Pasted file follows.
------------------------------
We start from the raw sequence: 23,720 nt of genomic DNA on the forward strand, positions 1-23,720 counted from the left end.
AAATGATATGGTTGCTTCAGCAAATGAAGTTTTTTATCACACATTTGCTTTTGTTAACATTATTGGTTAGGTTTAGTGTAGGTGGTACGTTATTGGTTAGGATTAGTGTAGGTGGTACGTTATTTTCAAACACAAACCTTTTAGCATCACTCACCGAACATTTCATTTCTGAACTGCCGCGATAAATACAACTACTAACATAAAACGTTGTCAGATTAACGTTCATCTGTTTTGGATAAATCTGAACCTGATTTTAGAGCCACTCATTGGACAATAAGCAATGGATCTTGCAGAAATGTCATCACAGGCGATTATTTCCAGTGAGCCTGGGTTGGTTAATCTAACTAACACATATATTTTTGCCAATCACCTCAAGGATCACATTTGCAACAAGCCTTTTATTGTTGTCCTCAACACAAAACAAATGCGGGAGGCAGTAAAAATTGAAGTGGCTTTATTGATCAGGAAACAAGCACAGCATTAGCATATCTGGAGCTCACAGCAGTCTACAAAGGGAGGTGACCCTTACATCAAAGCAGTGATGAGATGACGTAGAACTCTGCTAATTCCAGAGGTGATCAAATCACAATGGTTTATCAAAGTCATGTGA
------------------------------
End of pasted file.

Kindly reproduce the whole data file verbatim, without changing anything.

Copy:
We start from the raw sequence: 23,720 nt of genomic DNA on the forward strand, positions 1-23,720 counted from the left end.
AAATGATATGGTTGCTTCAGCAAATGAAGTTTTTTATCACACATTTGCTTTTGTTAACATTATTGGTTAGGTTTAGTGTAGGTGGTACGTTATTGGTTAGGATTAGTGTAGGTGGTACGTTATTTTCAAACACAAACCTTTTAGCATCACTCACCGAACATTTCATTTCTGAACTGCCGCGATAAATACAACTACTAACATAAAACGTTGTCAGATTAACGTTCATCTGTTTTGGATAAATCTGAACCTGATTTTAGAGCCACTCATTGGACAATAAGCAATGGATCTTGCAGAAATGTCATCACAGGCGATTATTTCCAGTGAGCCTGGGTTGGTTAATCTAACTAACACATATATTTTTGCCAATCACCTCAAGGATCACATTTGCAACAAGCCTTTTATTGTTGTCCTCAACACAAAACAAATGCGGGAGGCAGTAAAAATTGAAGTGGCTTTATTGATCAGGAAACAAGCACAGCATTAGCATATCTGGAGCTCACAGCAGTCTACAAAGGGAGGTGACCCTTACATCAAAGCAGTGATGAGATGACGTAGAACTCTGCTAATTCCAGAGGTGATCAAATCACAATGGTTTATCAAAGTCATGTGA